Top 4 Questions and Answers
What approach do you see in breaking down the architecture in a hierarchical manner?
The Open Civic Architectural Framework (OCAF) is a reference architecture that is broken down into five horizontal domains: business, data, applications, technology and security. Within the data architecture we use ontologies to represent the hierarchical structure of entities. This is a powerful tool for the representation of data that makes up government governance structures. Consider data that is transmitted through a Health Information Exchange as an example. At the federal level, regulations such as HIPAA are defined and must be inherited by every application that manages, stores and transmits protected health data. We also have regulatory authority at the state, local, tribal and territorial levels. When an organizational specific OCAF architecture is instantiated, building blocks are inherited from this hierarchical structure, ensuring that the appropriate business rules are followed through each layer of government.
How does trial and error, and iteration come into play when frameworks are implemented? How do we identify needed updates and improvements?
Change management (CM) is a crucial part of managing an architectural framework in a collaborative environment. The CM process followed by the Open Civic Foundation establishes an architectural board including a chair for each domain within the Open Civic Architectural Framework (OCAF): business, data, applications, technology and security. Under each domain, workgroups are established to develop, contribute to, and maintain vertical standards such as configuration management and business process management. Contributors to the standards workgroups are organizations and individuals who will use the standards within a service or product. Trial and error is built into each development and testing iteration and continues through the life of the standard. As the standards are used in real-world products, updates and improvement requests are passed through the workgroups for implementation in the next version.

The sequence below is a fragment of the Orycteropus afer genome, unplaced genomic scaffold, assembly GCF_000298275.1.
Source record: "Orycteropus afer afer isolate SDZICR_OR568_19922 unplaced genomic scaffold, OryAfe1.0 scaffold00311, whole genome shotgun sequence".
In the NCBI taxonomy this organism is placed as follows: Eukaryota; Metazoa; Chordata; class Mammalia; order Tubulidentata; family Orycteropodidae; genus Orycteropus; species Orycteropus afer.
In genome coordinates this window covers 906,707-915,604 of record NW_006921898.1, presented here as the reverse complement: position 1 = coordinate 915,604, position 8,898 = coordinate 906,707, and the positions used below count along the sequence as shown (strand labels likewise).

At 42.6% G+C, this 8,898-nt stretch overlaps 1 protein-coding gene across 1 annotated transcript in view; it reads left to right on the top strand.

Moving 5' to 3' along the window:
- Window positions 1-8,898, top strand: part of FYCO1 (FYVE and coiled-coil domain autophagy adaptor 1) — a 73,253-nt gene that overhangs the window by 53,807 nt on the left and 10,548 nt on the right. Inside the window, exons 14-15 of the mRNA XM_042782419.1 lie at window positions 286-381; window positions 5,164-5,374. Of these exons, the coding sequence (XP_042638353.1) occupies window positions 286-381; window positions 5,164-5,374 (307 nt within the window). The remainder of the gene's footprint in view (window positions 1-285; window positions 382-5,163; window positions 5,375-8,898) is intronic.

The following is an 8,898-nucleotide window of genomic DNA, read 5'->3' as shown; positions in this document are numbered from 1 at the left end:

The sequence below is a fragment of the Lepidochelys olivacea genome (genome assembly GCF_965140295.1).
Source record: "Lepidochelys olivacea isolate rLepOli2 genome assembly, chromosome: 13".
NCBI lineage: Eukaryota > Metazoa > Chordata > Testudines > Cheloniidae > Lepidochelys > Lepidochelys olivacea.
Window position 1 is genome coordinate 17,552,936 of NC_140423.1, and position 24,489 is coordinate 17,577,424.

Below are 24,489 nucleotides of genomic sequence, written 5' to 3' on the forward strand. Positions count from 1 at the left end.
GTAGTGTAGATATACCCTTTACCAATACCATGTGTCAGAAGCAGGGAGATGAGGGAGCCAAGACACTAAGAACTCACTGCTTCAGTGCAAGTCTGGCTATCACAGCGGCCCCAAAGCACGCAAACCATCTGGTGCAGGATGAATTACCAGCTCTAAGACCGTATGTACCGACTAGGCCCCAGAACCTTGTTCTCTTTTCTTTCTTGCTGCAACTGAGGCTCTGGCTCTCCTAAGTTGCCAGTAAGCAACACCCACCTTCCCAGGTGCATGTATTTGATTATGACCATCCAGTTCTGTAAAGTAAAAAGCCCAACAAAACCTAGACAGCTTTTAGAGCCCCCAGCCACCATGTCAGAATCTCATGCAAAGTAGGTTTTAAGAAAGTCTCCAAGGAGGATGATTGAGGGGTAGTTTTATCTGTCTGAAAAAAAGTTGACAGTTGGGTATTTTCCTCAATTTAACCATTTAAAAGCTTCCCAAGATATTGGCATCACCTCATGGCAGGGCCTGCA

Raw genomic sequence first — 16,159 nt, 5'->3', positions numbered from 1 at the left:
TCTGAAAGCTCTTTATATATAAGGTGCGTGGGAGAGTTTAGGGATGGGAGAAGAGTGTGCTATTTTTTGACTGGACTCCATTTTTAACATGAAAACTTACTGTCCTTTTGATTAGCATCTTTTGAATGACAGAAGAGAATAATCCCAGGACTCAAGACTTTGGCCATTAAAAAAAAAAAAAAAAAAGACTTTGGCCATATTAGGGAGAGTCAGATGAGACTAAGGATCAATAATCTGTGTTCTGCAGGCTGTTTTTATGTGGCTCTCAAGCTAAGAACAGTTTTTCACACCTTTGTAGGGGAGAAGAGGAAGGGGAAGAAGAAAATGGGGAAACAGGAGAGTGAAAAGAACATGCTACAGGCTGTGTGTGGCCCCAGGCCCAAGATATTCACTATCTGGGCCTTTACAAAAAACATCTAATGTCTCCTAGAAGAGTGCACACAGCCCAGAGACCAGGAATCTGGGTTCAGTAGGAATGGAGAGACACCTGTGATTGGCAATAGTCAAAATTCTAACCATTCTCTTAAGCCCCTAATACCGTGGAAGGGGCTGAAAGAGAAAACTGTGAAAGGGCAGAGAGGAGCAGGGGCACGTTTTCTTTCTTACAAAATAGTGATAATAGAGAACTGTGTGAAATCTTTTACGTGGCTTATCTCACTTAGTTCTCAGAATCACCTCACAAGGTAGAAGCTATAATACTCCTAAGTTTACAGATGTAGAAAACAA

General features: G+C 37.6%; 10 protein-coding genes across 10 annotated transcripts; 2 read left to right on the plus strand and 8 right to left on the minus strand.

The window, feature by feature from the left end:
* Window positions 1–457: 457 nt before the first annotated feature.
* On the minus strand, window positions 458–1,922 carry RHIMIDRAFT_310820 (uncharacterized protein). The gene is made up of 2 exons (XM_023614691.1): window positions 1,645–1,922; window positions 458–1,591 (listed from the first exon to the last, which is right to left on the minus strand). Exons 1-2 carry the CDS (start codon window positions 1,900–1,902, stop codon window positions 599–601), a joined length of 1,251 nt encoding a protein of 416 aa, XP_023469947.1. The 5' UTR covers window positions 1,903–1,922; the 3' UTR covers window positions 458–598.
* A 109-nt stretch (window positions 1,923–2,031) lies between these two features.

What approach would solve the “digital nomad” problems of today's government?
Within the Open Civic Architectural Framework (OCAF), we use a profile system and master data management to align people and organizations with their data, and data with regulatory rules and processes. Predictive matching is key, alongside allowing individual engagement with one's own data. There will always be bad actors, and connecting disparate data across regions (counties, states/provinces, countries) will be more helpful in addressing digital nomads. The OCAF digital ecosystem also helps identify community and constituent needs for improved civic engagement and service delivery.
Data is a commodity in the dark web. What methods are thought to ensure protection of the data space and data streams.
The OCAF initiative goes beyond the development of a reference architecture to establish a non-proprietary digital ecosystem. The ecosystem is built on standardized distributed infrastructure, which ensures interoperability and security of all applications by default. Data classification and configuration management are necessary components for service-oriented and cloud infrastructure security, privacy, and audit logging to verify that data governance rules are being followed and are effectively securing data.